Sugar Land will open applications June 10 for those interested in applying for the Complete Count Committee.

This committee, the creation of which is encouraged by the U.S. Census Bureau, will promote participation in the 2020 census, Sugar Land Long-Range Planner Ruth Lohmer said during the June 4 City Council meeting.

“These are people that are going to be trusted leaders and voices in the community,” Lohmer said.

The 15- to 20-person committee will be an all-inclusive group that addresses various racial, ethnic, cultural and geographic considerations of the community, Lohmer said.

Together, they will plan and implement outreach campaigns that raise awareness about the census.

The group will ideally include two or three representatives from the following communities in Sugar Land: faith based, community and nonprofit, school district and education, business and employment, and additional at large members, Lohmer said.

“Specifically for Sugar Land, having good census data is important because we use the demographics and population for planning purposes, not just in the planning department but across our organization and across the community,” she said.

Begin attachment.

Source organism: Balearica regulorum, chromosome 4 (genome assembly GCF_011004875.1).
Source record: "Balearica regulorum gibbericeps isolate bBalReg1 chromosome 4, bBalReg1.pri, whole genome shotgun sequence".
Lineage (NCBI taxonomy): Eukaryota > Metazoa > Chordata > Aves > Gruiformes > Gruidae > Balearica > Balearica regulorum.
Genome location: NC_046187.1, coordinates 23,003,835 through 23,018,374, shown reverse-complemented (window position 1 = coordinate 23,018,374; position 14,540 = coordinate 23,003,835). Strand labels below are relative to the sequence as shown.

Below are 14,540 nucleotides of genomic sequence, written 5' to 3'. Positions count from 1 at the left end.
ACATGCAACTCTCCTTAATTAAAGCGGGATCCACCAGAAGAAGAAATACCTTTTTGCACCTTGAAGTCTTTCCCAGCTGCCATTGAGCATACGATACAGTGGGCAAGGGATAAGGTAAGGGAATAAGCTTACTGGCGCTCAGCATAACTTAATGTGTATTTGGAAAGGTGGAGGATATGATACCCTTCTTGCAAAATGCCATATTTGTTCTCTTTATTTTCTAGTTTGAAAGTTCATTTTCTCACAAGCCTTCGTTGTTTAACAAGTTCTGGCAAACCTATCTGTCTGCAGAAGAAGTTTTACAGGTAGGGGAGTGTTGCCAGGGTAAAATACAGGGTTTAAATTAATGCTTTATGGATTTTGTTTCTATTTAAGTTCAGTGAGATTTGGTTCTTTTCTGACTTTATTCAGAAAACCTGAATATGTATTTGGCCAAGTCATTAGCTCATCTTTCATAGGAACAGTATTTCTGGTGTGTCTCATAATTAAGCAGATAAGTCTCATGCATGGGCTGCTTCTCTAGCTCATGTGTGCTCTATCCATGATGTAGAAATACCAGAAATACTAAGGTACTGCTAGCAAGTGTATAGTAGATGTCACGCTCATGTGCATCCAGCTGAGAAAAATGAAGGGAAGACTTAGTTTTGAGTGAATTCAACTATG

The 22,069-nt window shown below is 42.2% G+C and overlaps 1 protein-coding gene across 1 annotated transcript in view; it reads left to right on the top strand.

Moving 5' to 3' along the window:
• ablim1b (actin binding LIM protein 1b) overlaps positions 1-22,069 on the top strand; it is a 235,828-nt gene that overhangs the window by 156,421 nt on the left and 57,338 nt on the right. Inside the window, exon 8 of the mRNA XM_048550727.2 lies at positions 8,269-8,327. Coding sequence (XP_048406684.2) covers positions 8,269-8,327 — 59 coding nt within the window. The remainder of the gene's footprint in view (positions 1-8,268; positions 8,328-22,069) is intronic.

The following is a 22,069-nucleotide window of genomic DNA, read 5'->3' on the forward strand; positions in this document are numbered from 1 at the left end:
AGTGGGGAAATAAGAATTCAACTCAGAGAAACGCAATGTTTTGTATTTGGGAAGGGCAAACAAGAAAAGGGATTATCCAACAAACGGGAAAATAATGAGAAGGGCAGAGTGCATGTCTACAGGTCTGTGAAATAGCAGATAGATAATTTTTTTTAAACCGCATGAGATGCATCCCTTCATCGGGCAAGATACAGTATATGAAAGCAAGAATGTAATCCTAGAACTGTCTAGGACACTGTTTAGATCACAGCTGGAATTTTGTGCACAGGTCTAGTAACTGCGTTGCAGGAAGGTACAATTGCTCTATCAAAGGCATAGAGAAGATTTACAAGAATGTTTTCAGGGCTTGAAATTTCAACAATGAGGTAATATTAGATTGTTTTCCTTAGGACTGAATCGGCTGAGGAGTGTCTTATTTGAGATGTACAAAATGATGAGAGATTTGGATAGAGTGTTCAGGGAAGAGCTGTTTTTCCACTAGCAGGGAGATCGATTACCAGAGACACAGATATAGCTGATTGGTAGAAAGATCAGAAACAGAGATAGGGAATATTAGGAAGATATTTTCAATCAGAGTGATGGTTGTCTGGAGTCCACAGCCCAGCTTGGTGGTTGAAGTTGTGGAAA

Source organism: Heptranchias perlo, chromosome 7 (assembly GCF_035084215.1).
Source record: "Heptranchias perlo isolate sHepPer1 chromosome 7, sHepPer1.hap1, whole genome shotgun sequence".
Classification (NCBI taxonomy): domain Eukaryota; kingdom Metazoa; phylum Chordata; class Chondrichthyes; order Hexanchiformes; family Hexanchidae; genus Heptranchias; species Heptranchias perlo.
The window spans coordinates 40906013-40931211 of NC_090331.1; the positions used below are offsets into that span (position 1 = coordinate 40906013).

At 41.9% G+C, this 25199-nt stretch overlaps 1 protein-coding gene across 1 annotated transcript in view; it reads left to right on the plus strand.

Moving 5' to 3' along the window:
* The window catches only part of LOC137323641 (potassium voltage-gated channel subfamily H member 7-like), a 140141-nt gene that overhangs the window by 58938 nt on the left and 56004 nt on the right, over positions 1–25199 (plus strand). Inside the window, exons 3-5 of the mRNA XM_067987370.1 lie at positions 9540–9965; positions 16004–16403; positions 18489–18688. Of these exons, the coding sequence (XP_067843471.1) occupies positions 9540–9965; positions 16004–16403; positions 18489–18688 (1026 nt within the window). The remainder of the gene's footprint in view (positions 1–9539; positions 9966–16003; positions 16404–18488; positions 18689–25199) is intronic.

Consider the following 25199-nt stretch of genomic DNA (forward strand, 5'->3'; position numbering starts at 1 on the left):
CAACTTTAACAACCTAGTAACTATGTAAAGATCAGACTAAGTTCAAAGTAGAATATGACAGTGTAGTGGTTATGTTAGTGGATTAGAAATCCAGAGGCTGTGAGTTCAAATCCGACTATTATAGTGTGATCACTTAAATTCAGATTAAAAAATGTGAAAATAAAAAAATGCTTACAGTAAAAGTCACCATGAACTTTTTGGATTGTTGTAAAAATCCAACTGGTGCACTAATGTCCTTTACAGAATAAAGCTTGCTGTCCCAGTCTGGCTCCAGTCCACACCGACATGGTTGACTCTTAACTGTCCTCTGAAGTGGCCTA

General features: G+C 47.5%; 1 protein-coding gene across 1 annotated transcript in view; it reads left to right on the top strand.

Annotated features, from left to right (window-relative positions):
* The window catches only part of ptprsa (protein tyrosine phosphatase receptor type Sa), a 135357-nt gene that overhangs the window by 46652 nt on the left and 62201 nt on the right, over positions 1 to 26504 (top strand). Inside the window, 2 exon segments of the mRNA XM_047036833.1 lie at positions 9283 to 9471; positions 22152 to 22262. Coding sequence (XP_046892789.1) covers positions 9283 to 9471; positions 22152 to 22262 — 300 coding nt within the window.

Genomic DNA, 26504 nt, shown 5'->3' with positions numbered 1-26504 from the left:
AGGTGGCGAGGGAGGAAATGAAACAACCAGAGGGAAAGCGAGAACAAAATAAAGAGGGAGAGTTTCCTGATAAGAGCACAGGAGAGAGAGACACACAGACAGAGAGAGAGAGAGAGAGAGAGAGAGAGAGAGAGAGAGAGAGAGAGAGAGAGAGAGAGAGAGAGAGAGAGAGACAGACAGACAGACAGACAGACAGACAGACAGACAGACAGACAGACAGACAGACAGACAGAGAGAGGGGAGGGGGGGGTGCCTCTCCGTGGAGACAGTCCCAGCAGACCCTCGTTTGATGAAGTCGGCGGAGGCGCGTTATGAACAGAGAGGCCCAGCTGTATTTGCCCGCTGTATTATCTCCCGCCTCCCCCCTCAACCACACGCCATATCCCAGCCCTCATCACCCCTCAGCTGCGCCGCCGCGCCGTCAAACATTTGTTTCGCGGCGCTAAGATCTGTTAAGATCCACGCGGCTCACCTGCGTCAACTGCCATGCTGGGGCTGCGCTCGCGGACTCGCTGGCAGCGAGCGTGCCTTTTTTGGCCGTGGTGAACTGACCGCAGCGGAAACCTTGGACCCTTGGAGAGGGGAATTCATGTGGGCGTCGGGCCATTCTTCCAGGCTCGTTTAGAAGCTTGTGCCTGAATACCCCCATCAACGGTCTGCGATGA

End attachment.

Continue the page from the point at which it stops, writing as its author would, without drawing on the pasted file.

Technology will make it easier than ever to respond to the census as this is the first time anyone will be able to respond online. People will also still have the option to respond by mail or phone.

City staff has been preparing for this since 2017 by looking at the address list and at geographical boundaries in Sugar Land.

“We want to make sure the census has a complete and accurate address list for every household in Sugar Land so that every household receives a survey and ... [gets] it back to the Census [Bureau],” Lohmer said.

The committee is slated to form by early August with the application and interview process occurring in the meantime, Lohmer said.

Census day is April 1, 2020. The census is mandated by the Constitution to be conducted every 10 years to establish population and demographic counts across the country.

The census serves as the basis for emergency grant-management applications, regional transportation and mobility improvements, peer cities for comparison and single-member city council districts. It also helps determine congressional seats, redistricting and the distribution of more than $675 billion for housing, education and transportation.